POCATELLO, Idaho (KIFI/KIDK) - Home values increased again.
“Last year was kind of a record breaking year in increasing market values. This year, we are not seeing that same rate of increase,” said Bannock County Assessor Shari Davies.
Property values didn't increase as much as last year, Davies said, but home values are still rising, and homeowners will likely notice in their assessment.
Greg Johnston has been a realtor in Pocatello for 21 years. Normally, he sees home values increase about 3% to 4% each year.
“So when we’re seeing 10 to 12 percent annual appreciation, that is a lot higher than normal, and so the assessments are trying to catch up to what those values are currently,” Johnston said.
Single family homes on average sold for $198,402 in 2019, according to Johnston's records. In 2020, the average home sold for $222, 860.
“In one year, the average sales price in Pocatello has gone up about $25,000, and that’s about 10 percent,” Johnston said.
Homeowners were shocked to see their homes increase in value so much in 2019.
“We still don’t like that our values are going up, but hopefully there’s better understanding this year,” Davies said.
Homes aren't gaining value for no reason. Bannock County has a strained housing market.
“Right now, we only have 115 houses on the market and that’s nothing when you look at how big Bannock County is. With this many residents-over 70,000 people who live here-to have 115 homes for sale, that’s not a lot,” Johnston said.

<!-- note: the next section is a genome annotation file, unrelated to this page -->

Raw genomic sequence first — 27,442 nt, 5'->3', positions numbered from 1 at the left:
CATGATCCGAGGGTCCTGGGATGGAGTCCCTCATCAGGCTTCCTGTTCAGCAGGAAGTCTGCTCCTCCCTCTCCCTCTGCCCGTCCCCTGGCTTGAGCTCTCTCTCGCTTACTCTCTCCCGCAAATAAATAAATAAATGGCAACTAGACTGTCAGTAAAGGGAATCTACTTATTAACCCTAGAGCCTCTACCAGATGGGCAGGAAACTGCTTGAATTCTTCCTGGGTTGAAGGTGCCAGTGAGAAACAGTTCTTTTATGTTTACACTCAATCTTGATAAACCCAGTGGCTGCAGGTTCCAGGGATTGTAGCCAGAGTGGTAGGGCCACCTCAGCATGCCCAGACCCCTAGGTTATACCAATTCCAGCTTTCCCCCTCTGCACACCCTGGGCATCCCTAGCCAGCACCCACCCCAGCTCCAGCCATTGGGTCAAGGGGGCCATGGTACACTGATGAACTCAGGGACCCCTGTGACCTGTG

The housing shortage began in 2016, Johnston said. The lack of supply and high demand for homes in the area is pushing home values up exponentially.
Bannock County property assessments have been out compliance with the state for years, Davies said. Johnston agrees.
“Historically when I would sell a home to someone, I would always tell them, ‘Ignore what the assessment is, that’s not an accurate appraisal, it’s always low,” Johnston said.
The appraisals Johnston has seen lately are much more accurate to the actual home value, he said.
“I found that a lot of them were pretty accurate, but there’s still some inconsistencies,” Johnston said.
Johnston plans to appeal some of his property assessments with the Board of Equalization.
For questions regarding your property assessment, you can call the assessor's office or email them at firstname.lastname@example.org. Davies warns that phone lines may take a while depending on the day.
The assessors office will only meet with the public by appointment for all property-related services, due to social distancing protocols.
Residents can also file an appeal with the Bannock County Commission until Monday, June 22 at 5 p.m. Appeal forms are available at the commissioner’s office or at bannockcounty.us.